# Tecdat: R language portfolio optimization Solver: constrained optimization and nonlinear programming

Time：2021-7-12

## Link to the original text:http://tecdat.cn/?p=22853

This paper introduces different solvers in r that can be used for portfolio optimization.

# Universal solver

The general solver can deal with any nonlinear optimization problem, but the cost may be slow convergence.

## defaultpackage

The package stats (basic R package installed by default) provides several general optimizations.

• optimize()。 For one-dimensional unconstrained function optimization in the interval (for one-dimensional root, use uniroot ()).
``````f <- function(x) exp(-0.5\*x) \* sin(10\*pi\*x)
f(0.5)`````` ``````result <- optimize(f, interval = c(0, 1), tol = 0.0001)
result`````` ``````#   draw
curve(0, 1, n = 200)`````` • `Optim () general optimization, there are six different optimization methods.`
• `Nelder Mead: relatively robust method (default), without derivative.`
• `CG: low memory optimization for high dimensional unconstrained problems`
• `BFGS: a simple unconstrained quasi Newton method`
• `L-bfgs-b: optimization for boundary constrained problems`
• `SANN`: simulated annealing method
• `Brent`: for one-dimensional problems (actually calling optimize()).

This example makes a least square fitting: minimization ``````#   Data points to fit
#   L2 norm error square of linear fitting   y  ~  par\[1\]  +  par\[2\]*x
#    Call the Solver (initial value is C (0,   1) , the default method is  " Nelder-Mead"）。
optim(par = c(0, 1), f, data = dat)

#   Draw linear regression chart``````  ``````#   Compare with the built-in linear regression in R
lm(y ~ x, data = dat)`````` The next example illustrates the use of gradient, the famous Rosenbrock banana function:  Unconstrained minimization problem ````````````
#    Rosenbrock banana function and its gradient
banana <- function(x)
c(-400 * x\[1\] * (x\[2\] - x\[1\] * x\[1\]) - 2 * (1 - x\[1\]),
200 * (x\[2\] - x\[1\] * x\[1\]))
optim(c(-1.2, 1), f_banana)`````` ``optim(c(-1.2, 1), f, gr, method = "BFGS")``

The following example uses bound constraints.

minimize Constraints: ``````p <- length(x); sum(c(1, rep(4, p-1)) * (x - c(1, x\[-p\])^2)^2) }
#   25 dimensional constraints
optim(rep(3, 25), f,lower = rep(2, 25), upper = rep(4`````` This example uses simulated annealing (for global optimization).

``````#The global minimum is about - 15
res <- optim(50, f, method = "SANN")`````` ``````#   Now make a partial improvement (usually only a small part)
optim(res\$par, f , method = "BFGS")``````  • constrOptim()。 An adaptive constraint algorithm is used to minimize a function under linear inequality constraints (optim () is called).
````````````
#    Inequality constraints (UI)  %*%  theta  >=  ci):   x  <=  0.9,    y  -  x  >  zero point one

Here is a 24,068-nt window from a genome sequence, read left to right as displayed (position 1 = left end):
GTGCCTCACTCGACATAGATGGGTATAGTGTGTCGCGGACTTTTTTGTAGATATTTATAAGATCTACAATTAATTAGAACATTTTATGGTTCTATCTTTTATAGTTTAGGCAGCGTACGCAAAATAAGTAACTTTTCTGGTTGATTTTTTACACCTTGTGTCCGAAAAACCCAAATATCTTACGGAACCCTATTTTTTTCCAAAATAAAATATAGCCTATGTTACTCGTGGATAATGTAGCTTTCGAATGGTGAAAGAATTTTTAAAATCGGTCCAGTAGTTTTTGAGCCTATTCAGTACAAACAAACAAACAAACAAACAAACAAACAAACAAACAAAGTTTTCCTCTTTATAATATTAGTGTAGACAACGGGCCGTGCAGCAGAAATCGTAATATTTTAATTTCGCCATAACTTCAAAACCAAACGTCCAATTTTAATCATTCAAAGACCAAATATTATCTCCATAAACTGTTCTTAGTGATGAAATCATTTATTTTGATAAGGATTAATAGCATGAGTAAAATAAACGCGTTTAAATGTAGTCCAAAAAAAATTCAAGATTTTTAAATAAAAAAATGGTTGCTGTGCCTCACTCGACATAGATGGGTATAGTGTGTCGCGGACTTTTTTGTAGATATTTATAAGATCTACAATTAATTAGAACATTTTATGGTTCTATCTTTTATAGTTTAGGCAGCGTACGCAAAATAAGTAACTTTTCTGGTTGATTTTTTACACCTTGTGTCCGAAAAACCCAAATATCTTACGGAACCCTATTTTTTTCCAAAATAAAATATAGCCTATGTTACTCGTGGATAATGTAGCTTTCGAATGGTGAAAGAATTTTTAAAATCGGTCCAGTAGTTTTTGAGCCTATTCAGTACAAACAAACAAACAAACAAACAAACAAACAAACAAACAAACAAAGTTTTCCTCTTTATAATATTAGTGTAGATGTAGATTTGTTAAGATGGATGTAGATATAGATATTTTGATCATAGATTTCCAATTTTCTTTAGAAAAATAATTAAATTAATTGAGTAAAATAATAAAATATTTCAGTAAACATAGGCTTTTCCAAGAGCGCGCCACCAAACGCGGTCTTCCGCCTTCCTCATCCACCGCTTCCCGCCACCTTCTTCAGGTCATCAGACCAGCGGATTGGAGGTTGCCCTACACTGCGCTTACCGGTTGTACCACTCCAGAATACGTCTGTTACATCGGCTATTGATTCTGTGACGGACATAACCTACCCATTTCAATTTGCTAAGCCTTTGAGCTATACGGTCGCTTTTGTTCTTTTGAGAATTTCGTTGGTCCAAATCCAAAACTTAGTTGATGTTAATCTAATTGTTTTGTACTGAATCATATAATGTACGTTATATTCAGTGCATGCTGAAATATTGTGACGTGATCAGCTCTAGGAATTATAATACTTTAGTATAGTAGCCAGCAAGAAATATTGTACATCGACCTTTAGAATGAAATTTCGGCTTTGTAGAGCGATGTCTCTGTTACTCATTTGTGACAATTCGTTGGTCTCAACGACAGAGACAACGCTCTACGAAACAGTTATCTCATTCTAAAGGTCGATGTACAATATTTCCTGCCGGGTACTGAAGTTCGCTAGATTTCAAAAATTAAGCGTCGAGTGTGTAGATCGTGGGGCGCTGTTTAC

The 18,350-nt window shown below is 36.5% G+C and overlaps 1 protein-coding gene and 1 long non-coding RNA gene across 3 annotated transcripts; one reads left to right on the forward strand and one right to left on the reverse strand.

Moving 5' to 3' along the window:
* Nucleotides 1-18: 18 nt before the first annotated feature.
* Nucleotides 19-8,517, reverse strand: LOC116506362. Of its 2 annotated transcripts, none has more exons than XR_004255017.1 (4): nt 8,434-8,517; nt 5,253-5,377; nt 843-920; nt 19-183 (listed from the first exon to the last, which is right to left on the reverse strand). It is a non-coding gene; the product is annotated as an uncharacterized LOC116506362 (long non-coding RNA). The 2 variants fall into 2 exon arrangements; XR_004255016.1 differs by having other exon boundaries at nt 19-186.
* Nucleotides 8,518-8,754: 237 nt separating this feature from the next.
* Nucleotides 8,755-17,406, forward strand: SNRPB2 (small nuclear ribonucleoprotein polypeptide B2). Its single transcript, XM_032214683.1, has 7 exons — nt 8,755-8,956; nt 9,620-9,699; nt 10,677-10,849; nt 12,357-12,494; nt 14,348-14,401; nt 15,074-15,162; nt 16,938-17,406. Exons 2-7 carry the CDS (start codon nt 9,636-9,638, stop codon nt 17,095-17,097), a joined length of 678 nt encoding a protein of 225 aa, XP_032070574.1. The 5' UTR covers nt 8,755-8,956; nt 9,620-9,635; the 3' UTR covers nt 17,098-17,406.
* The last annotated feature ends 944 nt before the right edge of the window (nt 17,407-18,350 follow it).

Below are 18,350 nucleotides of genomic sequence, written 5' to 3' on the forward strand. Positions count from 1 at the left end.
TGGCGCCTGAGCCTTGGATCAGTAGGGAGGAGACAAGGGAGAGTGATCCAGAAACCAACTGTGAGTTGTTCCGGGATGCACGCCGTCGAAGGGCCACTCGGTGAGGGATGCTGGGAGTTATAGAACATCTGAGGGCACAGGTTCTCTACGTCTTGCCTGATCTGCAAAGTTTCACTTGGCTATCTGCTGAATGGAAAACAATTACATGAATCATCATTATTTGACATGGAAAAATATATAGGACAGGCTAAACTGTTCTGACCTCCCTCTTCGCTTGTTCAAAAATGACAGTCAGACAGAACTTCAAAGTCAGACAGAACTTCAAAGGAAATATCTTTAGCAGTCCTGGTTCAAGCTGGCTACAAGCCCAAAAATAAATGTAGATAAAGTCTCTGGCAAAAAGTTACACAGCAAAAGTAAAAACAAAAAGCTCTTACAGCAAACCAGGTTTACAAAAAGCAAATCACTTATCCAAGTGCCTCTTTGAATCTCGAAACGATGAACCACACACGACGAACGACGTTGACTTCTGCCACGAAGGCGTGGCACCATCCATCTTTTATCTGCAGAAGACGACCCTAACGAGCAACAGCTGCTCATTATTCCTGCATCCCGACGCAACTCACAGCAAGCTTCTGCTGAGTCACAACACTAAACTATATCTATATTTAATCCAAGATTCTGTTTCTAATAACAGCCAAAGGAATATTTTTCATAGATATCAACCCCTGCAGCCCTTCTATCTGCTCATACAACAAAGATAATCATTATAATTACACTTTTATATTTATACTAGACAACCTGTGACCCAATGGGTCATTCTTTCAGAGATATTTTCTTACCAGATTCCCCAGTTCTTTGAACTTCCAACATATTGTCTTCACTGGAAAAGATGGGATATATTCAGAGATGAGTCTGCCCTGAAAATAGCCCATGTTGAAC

constrOptim(c(.5, 0)`````` • `nlm()`This function uses Newton algorithm to minimize the objective function.
``nlm(f, c(10,10))``  • `nlminb()`: unbounded constrained optimization
``nlminb(c(-1.2, 1), f)`` ``nlminb(c(-1.2, 1), f, gr)`` ## optim

As a package of many other solvers, the basic function optim () can be used and compared easily. ``````#   opm()   Several methods can be used at the same time
opm(  f , method = c("Nelder-Mead", "BFGS"))`````` ## global optimization

The concept of global optimization is completely different from that of local optimization (global optimization solver is usually called stochastic solver, trying to avoid local optimum).

# Solvers for specific class problems

If the problem to be solved belongs to a certain kind of problem, such as LS, LP, MILP, QP, SOCP or SDP, it is better to use the special solver for this kind of problem.

## Least squares (LS)

The linear least squares (LS) problem is to combine Minimization, which may be bounded or linearly constrained.

## Linear programming (LP)

The function solvelp() can easily solve the following LP problems:

Minimize: Constraints: ````````````

cvec  <-  c(1800,   600,   600)   #  Gross profit rate
bvec  <-  c(40,   90,   2500)   #  Amount of donation

#   Run the solver
solveLP(maximum = TRUE)`````` ## Mixed integer linear programming  ( MILP)

Lpsolve (much faster than linprog because it is coded in C language) can solve the linear mixed integer problem (LP with some integer constraints).

``````#   Setup questions:
#   maximize      x1 + 9 x2 + x3
#   subject to    x1 + 2 x2 + 3 x3 <= 9
#               3 x1 + 2 x2 + 2 x3 <= 15

#   Run the solution
res <- lp("max", f, con)``````  ``````#   Run again, this time all three variables are integers
lp(  int.vec = 1:3)`````` ``solution`` The following forms of QP can be easily solved

``````Minimize:
Constraints:``````
``````#   Setup questions:
#   minimize    -(0 5 0) %*% x + 1/2 x^T x
#   subject to  A^T x >= b
#   with b = (-8,2,0)^T
#       (-4 2  0)
#   A = (-3 1 -2)
#       ( 0 0  1)

#Run the solution
solve(Dmat,...)`````` The quadratic programming with absolute value constraints and absolute value in objective function is solved.

## Second order cone programming (SOCP)